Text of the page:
Give Brazil the World Cup now, say Croatia after being robbed by Japanese referee who ‘didn’t speak English’

Croatia players and Referee

Croatia players and Referee

Vedran Corluka says referee Yuichi Nishimura tried only to speak with the Croatia players in Japanese as they sought explanation for the decision that turned opening match in Brazil’s favour.

The Croatia players have escalated their attack on Yuichi Nishimura, calling on Fifa not to give the Japanese referee another World Cup game and to simply award the trophy to Brazil unless standards of officiating improve.

Vedran Corluka, the former Tottenham defender, also revealed that Nishimura tried only to speak with the Croatia players in Japanese as they sought explanation for the decision that turned last night’s opening match in Brazil’s favour.

The main controversy arose in the 70th minute when, with the score still 1-1, Nishimura awarded the softest of penalties for the most fleeting of contact between Croatia defender Dejan Lovren and Brazil striker Fred.

Neymar converted the chance and Brazil
went on to prevail 3-1.

“I think if this continues then no one should play against Brazil,” said Corluka.

“We should just give them the World Cup and everyone can go home. I think it is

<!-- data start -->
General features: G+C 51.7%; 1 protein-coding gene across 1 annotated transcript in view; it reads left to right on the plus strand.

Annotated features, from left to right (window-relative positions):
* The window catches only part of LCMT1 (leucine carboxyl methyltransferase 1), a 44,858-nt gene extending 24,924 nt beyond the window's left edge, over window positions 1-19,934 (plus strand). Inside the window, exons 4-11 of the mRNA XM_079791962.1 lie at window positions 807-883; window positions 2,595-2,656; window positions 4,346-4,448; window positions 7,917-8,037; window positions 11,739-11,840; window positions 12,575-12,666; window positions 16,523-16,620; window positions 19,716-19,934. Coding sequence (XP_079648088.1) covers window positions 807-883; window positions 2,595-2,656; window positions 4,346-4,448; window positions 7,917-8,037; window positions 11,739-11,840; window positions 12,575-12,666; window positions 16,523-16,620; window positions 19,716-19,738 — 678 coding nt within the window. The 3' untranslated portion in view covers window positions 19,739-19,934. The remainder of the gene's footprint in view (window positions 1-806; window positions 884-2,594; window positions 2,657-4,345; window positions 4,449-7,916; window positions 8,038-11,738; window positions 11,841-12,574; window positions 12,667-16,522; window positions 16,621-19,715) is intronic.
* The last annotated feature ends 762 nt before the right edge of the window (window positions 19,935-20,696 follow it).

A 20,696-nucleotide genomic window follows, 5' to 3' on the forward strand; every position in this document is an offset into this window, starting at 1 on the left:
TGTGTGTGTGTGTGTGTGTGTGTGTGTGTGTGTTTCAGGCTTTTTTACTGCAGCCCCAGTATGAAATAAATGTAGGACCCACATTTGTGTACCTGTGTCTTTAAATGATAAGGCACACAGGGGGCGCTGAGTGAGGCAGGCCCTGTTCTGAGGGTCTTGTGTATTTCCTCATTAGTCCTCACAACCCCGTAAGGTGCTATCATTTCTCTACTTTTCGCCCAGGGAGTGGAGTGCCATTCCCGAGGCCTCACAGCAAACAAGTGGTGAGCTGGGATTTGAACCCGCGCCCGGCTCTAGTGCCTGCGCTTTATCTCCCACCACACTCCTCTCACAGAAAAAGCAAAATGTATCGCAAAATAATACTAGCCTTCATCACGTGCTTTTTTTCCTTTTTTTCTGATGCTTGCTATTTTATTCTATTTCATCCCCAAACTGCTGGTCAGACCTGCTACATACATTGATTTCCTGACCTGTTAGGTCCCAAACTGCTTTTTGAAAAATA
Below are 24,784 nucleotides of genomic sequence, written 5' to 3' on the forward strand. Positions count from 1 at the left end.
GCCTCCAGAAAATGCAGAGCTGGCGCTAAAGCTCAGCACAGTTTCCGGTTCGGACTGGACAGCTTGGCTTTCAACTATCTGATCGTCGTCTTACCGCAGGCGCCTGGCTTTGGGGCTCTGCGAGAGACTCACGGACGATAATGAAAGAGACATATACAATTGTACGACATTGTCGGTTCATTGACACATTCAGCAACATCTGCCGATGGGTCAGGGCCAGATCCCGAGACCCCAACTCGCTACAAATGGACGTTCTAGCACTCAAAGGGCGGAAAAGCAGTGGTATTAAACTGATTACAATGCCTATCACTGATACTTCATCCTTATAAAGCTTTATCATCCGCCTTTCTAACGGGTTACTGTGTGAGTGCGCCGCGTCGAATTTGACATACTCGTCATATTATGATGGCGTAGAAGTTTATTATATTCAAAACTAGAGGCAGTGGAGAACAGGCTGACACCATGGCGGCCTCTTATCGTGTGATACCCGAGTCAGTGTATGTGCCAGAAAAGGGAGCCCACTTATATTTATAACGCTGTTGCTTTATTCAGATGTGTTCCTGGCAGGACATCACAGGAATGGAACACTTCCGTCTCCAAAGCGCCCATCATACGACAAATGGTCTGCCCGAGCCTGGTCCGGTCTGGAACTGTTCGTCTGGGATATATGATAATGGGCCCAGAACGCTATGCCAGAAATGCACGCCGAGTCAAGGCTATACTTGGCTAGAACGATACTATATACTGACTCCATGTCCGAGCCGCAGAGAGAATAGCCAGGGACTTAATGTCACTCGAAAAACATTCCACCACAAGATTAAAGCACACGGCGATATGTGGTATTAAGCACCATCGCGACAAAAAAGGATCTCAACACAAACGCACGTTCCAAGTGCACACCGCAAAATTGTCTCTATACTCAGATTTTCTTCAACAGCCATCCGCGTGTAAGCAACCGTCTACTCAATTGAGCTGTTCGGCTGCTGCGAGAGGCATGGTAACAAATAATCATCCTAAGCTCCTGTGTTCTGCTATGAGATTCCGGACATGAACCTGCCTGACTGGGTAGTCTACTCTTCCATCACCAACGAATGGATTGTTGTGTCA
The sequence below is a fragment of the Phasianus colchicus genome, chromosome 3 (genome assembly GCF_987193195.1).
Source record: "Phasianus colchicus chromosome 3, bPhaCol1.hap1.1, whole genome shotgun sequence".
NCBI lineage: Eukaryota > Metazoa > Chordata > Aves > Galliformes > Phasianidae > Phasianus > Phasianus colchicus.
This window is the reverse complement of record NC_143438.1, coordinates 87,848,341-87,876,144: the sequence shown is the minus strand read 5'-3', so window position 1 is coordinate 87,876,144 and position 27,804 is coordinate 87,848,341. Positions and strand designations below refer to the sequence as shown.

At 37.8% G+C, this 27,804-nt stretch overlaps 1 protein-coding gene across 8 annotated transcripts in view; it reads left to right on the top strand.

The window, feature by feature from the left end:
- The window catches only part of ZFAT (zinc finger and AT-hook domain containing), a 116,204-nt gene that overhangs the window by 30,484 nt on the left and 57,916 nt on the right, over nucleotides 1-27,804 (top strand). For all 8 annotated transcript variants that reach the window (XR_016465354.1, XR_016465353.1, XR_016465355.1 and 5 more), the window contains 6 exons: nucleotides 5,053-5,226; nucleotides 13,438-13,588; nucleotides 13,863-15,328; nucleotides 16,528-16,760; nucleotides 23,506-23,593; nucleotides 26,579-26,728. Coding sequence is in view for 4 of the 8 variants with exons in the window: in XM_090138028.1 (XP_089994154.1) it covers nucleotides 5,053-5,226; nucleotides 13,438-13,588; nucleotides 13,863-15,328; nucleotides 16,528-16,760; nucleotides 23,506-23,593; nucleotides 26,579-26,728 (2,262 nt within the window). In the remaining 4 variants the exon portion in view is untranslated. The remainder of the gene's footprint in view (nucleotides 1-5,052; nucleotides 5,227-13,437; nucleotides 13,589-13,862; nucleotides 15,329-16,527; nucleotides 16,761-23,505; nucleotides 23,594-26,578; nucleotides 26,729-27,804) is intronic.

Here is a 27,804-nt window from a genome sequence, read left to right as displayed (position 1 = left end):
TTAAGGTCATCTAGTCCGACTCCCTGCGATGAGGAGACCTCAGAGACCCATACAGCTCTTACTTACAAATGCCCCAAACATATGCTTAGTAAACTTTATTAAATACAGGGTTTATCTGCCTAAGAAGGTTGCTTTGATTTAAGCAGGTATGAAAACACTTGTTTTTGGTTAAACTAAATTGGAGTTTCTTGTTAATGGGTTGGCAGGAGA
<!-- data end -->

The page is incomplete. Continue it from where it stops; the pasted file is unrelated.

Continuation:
“I have never seen a referee in a World Cup that doesn’t speak English. It is quite amazing. He was trying to speak to the players in Japanese. It is ridiculous. He was speaking Japanese but no one
could understand him because we don’t have Japanese players.”

Asked if Nishimura favoured Brazil, Corluka said:

“Everyone saw that, not just Croatian players. Every 50/50 decision went to Brazilian players and I think Neymar elbowed Luca (Modric). After that he gives the penalty. We scored a goal, he disallowed a goal. It was quite embarrassing. It was the opening of the
World Cup and you expect something more. He was keen to give the penalty. After that he wanted to give something to us. It was quite funny. I don’t think he
should be allowed to referee another game.”

Lovren, whose minimal contact with Fred somehow still provoked such a theatrical reaction, admitted that he wanted to cry after the game. “It is not just difficult for me to take, but for everyone who watched this game – I think it was two billion people,” said Lovren. “Of course I am angry. I want to cry now. I was asking the referee, ‘how can you do this to us’? He didn’t know what to say. The problem
is that the referee doesn’t speak English.

“It is a shame that he cannot explain to me or to anyone else in English. How can any referee be in the World Cup for that? It is like when a player gets a red card and he will be out for two or three games. I think It [should be] the same.”
Asked if Brazil were favoured, the Southampton defender added: “Maybe yes, maybe no. If it is like this, then we can give the World Cup directly to